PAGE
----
Although burdensome, a kidney biopsy provides a more specific and better risk stratification of DKD than the recommended routine laboratory measurements of urine ACR and eGFR. A meta-analysis of 48 kidney biopsy studies including almost 5000 patients with T1DM or T2DM from countries in Asia, Europe, North America, and Africa showed a wide range of different kidney diseases [22]. The prevalence in all patients of DN varied across studies from 7–94%, non-DN 3–83%, and mixed lesions were present in about 4–6%, mainly with IgA nephropathy.
Additionally, DN in T2DM is likely when diabetes is present longer than 10 years, and there is proliferative retinopathy and progressive CKD shown by increased albuminuria with declining eGFR. Of these patients, about 17–33% may also have non-DN lesions [43]. In patients with T1DM particularly, proliferative retinopathy and diabetes duration > 5 years may point to DN, whereas albuminuria is not always present [44].

8. Screening and Risk Factors for DKD

Annually screening for DKD is recommended from the time of diagnosis of T2DM and 5 years after the onset of T1DM [45]. Identifying risk factors for CKD in patients with diabetes is important for targeted prevention or to slow the progression of CKD. There are non-modifiable and modifiable risk factors of DKD. Non-modifiable risk factors are as follows: genetic factors, male sex, older age, onset of diabetes between 5–15 years, family history of DMT2 or DKD, insulin resistance, and ethnicity (e.g., Black, Hispanic, American Indian, Asian). Modifiable risk factors include the following: obesity, metabolic syndrome, poor glycemic control, hypertension, AKI, smoking of cigarettes, dyslipidemia, a sedentary lifestyle, high salt intake, and low birth weight [18,22,30,31,35,46,47,48].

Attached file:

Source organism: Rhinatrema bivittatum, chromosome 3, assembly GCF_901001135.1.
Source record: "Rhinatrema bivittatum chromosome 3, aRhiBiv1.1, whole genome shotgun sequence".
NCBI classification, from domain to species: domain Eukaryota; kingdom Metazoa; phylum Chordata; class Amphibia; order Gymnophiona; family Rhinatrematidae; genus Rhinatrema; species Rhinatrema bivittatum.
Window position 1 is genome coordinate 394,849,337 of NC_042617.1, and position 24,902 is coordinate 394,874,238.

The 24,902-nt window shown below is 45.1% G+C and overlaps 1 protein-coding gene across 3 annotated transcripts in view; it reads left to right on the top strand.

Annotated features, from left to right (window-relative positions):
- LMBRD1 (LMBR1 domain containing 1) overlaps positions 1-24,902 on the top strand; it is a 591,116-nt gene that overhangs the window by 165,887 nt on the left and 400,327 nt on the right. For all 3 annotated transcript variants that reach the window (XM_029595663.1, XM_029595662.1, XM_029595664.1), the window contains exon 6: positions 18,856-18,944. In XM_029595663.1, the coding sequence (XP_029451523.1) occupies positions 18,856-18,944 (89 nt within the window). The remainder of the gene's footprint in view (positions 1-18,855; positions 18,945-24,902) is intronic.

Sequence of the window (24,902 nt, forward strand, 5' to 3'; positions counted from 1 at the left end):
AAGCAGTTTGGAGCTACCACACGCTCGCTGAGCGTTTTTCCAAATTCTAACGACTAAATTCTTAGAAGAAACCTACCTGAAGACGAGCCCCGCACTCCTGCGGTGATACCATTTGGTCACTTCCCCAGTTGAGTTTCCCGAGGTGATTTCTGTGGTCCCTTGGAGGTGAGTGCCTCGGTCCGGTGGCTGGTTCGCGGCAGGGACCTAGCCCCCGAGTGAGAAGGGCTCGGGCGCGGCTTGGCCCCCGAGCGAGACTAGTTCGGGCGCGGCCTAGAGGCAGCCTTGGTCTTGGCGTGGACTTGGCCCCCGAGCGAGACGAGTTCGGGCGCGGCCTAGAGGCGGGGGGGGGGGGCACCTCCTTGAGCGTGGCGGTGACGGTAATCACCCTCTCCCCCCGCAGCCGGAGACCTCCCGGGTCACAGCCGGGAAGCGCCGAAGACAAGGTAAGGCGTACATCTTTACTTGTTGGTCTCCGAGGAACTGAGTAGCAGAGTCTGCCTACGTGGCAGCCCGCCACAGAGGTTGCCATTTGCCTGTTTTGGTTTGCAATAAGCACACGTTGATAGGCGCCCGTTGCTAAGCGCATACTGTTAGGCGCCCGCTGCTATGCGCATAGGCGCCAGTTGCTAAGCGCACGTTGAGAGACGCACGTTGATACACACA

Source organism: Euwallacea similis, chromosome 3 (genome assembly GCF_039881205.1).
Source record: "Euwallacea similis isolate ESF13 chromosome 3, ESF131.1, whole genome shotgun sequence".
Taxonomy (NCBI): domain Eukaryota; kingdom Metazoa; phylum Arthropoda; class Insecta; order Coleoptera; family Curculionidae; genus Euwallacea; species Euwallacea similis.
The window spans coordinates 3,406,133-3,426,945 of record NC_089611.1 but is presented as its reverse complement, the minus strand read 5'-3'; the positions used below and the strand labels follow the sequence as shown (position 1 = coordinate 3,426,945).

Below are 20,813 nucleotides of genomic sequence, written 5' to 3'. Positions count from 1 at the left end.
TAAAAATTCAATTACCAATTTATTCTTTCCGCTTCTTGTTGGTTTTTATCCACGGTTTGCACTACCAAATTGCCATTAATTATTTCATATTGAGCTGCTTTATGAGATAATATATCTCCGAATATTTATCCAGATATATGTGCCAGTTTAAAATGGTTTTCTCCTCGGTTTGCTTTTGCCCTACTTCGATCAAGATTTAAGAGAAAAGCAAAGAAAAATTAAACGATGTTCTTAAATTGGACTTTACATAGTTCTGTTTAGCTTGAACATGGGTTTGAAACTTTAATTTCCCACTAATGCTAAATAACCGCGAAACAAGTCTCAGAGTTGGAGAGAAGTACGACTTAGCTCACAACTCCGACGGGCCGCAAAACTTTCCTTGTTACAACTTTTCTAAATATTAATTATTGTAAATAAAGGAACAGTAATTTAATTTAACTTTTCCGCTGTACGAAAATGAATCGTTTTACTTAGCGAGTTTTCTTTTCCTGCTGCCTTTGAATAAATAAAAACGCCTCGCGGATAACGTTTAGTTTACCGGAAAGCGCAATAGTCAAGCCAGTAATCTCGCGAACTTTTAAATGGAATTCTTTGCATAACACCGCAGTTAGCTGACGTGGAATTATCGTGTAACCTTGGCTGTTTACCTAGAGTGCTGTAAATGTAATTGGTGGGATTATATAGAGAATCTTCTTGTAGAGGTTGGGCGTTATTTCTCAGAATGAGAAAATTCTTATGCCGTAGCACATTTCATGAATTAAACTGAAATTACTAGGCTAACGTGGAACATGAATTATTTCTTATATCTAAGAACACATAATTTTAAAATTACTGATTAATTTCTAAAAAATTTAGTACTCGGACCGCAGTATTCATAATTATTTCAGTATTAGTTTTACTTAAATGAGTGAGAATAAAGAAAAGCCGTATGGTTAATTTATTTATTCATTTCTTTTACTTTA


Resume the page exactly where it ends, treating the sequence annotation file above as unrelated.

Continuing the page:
In the US, the prevalence of patients who are aware they have CKD, among those who actually have CKD, varies between 6% in Hispanics, 8% in white to 12% in Black individuals. The percentage of patients with diabetes who are aware that they have CKD increases with worsening kidney function, from 3% for those with an eGFR > 90 mL/min/1.73 m2 to 53% for an eGFR 15–29 mL/min/1.73 m2 [49]. Awareness of CKD in patients with diabetes is important to improve clinical outcomes. For example, the population-based approach in American Indians and Alaskan Natives, known to have a high prevalence of diabetes, showed a 53% reduction in ESKD between 2000 and 2016 by means of targeted CKD management for patients with diabetes in primary care [50]. Therefore, screening and diagnosis of DKD are important to initiate therapy and prevent or postpone complications.

9. Treatment of DKD

Consistent with the multifactorial etiology of DKD, clinical guidelines recommend targeting multiple risk factors simultaneously to improve kidney outcome in T2DM. These strategies include lifestyle interventions, such as a healthy diet and physical exercise to achieve weight loss, smoking cessation, and pharmacological management of glucose, blood pressure, and lipids [51,52,53]. With respect to blood pressure control, angiotensin-converting enzyme (ACE) inhibitors and angiotensin receptor blockers (ARBs) are specifically advised, since these RAAS inhibitors have demonstrated renoprotective effects beyond their ability to lower blood pressure. Recent clinical trials with new-generation glucose-lowering drug classes, the sodium-glucose cotransporter-2 (sGLT2) inhibitors, and agents that target the incretin pathway have been shown to improve kidney outcomes in patients with T2DM [54]. Combined with this, therapeutic advances have lowered the average yearly kidney function decline in patients with DKD by about 65% since 1980 [55].